A set J of Turing degrees is called an ideal if (1) J ≠ ∅, (2) for any pair of degrees ã, , if ã, ϵ J, then ã ⋃ ϵJ, and (3) for any ⋃ ϵ J and any , if < ⋃, then ϵ J. A set J of degrees is said to be closed if for any theory T with a set of axioms of degree in J, T has a completion of degree in J.
Closed ideals of degrees arise naturally in the following way. If is a recursively saturated structure, let I() = { for some ā ϵ }. Let D() = {: is recursive in d-saturated}. (Recursive in d-saturation is defined like recursive saturation except that the sets of formulas considered are recursive in d.) These two sets of degrees were investigated in [2]. It was shown that if is a recursively saturated model of P, Pr = Th(ω, +), or Pr′ = Th(Z, +, 1), then I() = D(), and this set is a closed ideal. Any closed ideal J can be represented as I() = D() for some recursively saturated model of Pr′. For sets J of power at most ℵ1, Pr′ can be replaced by P.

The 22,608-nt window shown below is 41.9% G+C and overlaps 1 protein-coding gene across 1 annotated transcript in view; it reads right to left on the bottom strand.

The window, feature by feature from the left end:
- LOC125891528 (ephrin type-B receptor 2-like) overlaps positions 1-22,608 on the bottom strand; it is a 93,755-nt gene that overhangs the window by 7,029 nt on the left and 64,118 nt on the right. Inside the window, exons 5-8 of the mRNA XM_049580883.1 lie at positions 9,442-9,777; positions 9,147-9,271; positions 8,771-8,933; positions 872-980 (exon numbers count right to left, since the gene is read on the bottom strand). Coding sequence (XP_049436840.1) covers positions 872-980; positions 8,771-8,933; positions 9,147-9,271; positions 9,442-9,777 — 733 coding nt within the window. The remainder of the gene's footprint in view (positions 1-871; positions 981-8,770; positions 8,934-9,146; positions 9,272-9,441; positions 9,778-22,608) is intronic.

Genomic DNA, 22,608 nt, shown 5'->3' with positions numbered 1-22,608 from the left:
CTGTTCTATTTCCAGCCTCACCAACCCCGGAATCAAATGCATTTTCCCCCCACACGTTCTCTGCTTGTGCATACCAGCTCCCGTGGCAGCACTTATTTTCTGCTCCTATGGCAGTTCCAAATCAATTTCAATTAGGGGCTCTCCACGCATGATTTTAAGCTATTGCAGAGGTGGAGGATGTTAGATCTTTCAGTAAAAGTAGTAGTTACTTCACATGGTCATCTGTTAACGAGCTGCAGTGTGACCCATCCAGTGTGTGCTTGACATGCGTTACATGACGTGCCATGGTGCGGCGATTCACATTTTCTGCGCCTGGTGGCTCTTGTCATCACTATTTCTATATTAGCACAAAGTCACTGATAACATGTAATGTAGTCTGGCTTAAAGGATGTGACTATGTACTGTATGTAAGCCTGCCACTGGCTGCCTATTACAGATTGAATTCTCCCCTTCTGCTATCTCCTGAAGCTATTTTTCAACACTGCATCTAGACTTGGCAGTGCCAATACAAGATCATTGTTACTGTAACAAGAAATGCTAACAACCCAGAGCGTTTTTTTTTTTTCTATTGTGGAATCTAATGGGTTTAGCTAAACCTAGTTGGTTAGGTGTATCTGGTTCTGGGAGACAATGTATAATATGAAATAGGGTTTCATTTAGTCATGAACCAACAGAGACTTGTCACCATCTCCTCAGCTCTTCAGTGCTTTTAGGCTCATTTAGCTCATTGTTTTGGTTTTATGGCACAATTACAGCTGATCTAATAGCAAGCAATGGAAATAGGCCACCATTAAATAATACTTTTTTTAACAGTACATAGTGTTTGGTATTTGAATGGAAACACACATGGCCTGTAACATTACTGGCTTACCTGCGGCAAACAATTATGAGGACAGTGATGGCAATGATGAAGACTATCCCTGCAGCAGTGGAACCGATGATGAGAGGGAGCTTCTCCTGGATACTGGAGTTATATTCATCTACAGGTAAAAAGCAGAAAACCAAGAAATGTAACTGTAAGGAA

Assuming CH, all closed ideals have power at most ℵ1, but if CH fails, there are closed ideals of power greater than ℵ1, and it is not known whether these can be represented as I() = D() for a recursively saturated model of P.
In the present paper, it will first be shown that information about representation of closed ideals provides new information about an old problem of MacDowell and Specker [6] and extends an old result of Scott [8] in a natural way. It will also be shown that the representation results from [2] answer a problem of Friedman [1]. This part of the paper is aimed at convincing the reader that representation problems are worth investigating.